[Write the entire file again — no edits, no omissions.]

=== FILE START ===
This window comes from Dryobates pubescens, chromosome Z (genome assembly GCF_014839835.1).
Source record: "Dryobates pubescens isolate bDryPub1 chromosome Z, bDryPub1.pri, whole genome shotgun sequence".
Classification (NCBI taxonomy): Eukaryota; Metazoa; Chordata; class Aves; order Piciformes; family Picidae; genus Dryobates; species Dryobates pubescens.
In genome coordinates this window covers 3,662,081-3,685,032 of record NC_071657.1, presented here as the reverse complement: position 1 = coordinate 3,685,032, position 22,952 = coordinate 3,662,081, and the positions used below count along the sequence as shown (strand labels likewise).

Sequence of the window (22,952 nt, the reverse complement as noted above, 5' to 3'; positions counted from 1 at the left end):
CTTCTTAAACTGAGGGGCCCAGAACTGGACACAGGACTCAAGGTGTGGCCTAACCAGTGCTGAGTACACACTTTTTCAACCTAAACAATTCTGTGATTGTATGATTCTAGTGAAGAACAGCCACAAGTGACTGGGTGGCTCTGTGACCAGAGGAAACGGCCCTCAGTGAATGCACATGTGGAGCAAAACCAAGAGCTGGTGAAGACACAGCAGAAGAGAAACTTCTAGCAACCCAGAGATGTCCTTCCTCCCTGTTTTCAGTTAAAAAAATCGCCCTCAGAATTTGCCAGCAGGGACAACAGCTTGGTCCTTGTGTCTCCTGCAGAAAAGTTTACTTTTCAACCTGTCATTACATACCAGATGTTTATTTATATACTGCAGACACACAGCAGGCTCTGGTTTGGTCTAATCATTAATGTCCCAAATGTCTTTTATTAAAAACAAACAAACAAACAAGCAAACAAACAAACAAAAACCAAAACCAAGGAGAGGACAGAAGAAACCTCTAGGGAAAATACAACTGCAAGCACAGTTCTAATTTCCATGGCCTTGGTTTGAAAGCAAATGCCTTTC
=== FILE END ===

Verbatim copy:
This window comes from Dryobates pubescens, chromosome Z (genome assembly GCF_014839835.1).
Source record: "Dryobates pubescens isolate bDryPub1 chromosome Z, bDryPub1.pri, whole genome shotgun sequence".
Classification (NCBI taxonomy): Eukaryota; Metazoa; Chordata; class Aves; order Piciformes; family Picidae; genus Dryobates; species Dryobates pubescens.
In genome coordinates this window covers 3,662,081-3,685,032 of record NC_071657.1, presented here as the reverse complement: position 1 = coordinate 3,685,032, position 22,952 = coordinate 3,662,081, and the positions used below count along the sequence as shown (strand labels likewise).

Sequence of the window (22,952 nt, the reverse complement as noted above, 5' to 3'; positions counted from 1 at the left end):
CTTCTTAAACTGAGGGGCCCAGAACTGGACACAGGACTCAAGGTGTGGCCTAACCAGTGCTGAGTACACACTTTTTCAACCTAAACAATTCTGTGATTGTATGATTCTAGTGAAGAACAGCCACAAGTGACTGGGTGGCTCTGTGACCAGAGGAAACGGCCCTCAGTGAATGCACATGTGGAGCAAAACCAAGAGCTGGTGAAGACACAGCAGAAGAGAAACTTCTAGCAACCCAGAGATGTCCTTCCTCCCTGTTTTCAGTTAAAAAAATCGCCCTCAGAATTTGCCAGCAGGGACAACAGCTTGGTCCTTGTGTCTCCTGCAGAAAAGTTTACTTTTCAACCTGTCATTACATACCAGATGTTTATTTATATACTGCAGACACACAGCAGGCTCTGGTTTGGTCTAATCATTAATGTCCCAAATGTCTTTTATTAAAAACAAACAAACAAACAAGCAAACAAACAAACAAAAACCAAAACCAAGGAGAGGACAGAAGAAACCTCTAGGGAAAATACAACTGCAAGCACAGTTCTAATTTCCATGGCCTTGGTTTGAAAGCAAATGCCTTTC